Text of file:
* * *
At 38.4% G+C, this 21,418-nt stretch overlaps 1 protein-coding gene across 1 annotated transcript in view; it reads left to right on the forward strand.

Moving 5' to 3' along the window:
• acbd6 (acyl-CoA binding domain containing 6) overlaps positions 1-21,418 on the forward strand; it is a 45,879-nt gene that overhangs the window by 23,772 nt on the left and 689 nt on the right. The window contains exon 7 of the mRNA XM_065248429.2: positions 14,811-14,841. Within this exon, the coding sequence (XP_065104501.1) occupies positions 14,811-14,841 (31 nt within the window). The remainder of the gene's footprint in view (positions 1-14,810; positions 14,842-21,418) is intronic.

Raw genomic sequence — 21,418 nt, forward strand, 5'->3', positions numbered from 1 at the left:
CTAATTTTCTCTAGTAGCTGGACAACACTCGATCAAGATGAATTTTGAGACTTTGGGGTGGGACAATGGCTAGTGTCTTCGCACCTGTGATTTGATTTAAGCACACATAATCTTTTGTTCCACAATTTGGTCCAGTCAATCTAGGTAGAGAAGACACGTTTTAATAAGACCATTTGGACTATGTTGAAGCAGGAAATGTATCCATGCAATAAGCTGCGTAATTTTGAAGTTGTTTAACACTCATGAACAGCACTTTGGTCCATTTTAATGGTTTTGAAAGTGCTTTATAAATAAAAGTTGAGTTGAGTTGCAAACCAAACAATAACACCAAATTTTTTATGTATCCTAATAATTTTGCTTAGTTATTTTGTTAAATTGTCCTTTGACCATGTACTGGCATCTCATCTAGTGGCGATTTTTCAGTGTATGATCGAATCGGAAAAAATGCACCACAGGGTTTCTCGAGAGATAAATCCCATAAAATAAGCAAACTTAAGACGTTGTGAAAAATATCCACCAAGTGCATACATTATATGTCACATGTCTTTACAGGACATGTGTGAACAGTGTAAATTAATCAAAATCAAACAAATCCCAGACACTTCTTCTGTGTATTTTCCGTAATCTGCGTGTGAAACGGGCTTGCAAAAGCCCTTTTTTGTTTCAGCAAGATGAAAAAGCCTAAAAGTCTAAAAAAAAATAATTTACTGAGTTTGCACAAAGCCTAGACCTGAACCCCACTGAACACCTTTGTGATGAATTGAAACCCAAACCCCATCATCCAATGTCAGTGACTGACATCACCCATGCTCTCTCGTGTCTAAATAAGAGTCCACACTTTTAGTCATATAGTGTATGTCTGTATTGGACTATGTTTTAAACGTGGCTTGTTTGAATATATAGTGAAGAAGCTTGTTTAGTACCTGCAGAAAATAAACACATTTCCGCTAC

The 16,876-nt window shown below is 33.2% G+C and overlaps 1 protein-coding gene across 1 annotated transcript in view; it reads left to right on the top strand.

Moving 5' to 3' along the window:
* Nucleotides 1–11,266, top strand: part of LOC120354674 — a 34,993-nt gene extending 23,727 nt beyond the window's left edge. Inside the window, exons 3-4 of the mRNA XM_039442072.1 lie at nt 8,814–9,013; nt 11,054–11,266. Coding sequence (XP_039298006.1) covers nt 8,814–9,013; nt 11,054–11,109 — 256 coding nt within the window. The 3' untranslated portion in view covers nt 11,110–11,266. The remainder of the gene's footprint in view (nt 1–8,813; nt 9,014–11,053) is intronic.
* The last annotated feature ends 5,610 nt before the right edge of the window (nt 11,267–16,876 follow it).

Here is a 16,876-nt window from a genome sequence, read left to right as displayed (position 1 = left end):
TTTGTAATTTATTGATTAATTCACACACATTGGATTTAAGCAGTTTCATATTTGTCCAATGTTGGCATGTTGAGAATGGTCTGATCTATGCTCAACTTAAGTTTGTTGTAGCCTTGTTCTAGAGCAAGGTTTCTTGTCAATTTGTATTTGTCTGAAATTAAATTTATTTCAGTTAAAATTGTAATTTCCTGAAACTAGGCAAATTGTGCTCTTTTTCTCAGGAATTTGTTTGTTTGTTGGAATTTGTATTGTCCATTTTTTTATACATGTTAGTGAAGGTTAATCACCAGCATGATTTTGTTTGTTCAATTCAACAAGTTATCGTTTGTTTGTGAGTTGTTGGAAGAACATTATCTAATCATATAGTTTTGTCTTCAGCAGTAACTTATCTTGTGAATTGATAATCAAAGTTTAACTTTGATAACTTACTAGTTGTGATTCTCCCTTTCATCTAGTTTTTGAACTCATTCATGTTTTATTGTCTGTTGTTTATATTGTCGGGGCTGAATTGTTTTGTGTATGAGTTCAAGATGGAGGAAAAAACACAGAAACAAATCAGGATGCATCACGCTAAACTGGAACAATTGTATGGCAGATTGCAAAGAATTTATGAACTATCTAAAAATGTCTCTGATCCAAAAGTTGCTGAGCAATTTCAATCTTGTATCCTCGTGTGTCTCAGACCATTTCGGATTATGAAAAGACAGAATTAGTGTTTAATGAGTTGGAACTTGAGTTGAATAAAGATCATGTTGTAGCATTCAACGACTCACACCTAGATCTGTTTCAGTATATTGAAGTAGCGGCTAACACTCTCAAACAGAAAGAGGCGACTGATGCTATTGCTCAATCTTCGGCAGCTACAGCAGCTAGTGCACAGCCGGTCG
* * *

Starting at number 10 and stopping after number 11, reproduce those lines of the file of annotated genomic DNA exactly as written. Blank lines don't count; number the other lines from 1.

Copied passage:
Here is a 16,876-nt window from a genome sequence, read left to right as displayed (position 1 = left end):
TTTGTAATTTATTGATTAATTCACACACATTGGATTTAAGCAGTTTCATATTTGTCCAATGTTGGCATGTTGAGAATGGTCTGATCTATGCTCAACTTAAGTTTGTTGTAGCCTTGTTCTAGAGCAAGGTTTCTTGTCAATTTGTATTTGTCTGAAATTAAATTTATTTCAGTTAAAATTGTAATTTCCTGAAACTAGGCAAATTGTGCTCTTTTTCTCAGGAATTTGTTTGTTTGTTGGAATTTGTATTGTCCATTTTTTTATACATGTTAGTGAAGGTTAATCACCAGCATGATTTTGTTTGTTCAATTCAACAAGTTATCGTTTGTTTGTGAGTTGTTGGAAGAACATTATCTAATCATATAGTTTTGTCTTCAGCAGTAACTTATCTTGTGAATTGATAATCAAAGTTTAACTTTGATAACTTACTAGTTGTGATTCTCCCTTTCATCTAGTTTTTGAACTCATTCATGTTTTATTGTCTGTTGTTTATATTGTCGGGGCTGAATTGTTTTGTGTATGAGTTCAAGATGGAGGAAAAAACACAGAAACAAATCAGGATGCATCACGCTAAACTGGAACAATTGTATGGCAGATTGCAAAGAATTTATGAACTATCTAAAAATGTCTCTGATCCAAAAGTTGCTGAGCAATTTCAATCTTGTATCCTCGTGTGTCTCAGACCATTTCGGATTATGAAAAGACAGAATTAGTGTTTAATGAGTTGGAACTTGAGTTGAATAAAGATCATGTTGTAGCATTCAACGACTCACACCTAGATCTGTTTCAGTATATTGAAGTAGCGGCTAACACTCTCAAACAGAAAGAGGCGACTGATGCTATTGCTCAATCTTCGGCAGCTACAGCAGCTAGTGCACAGCCGGTCG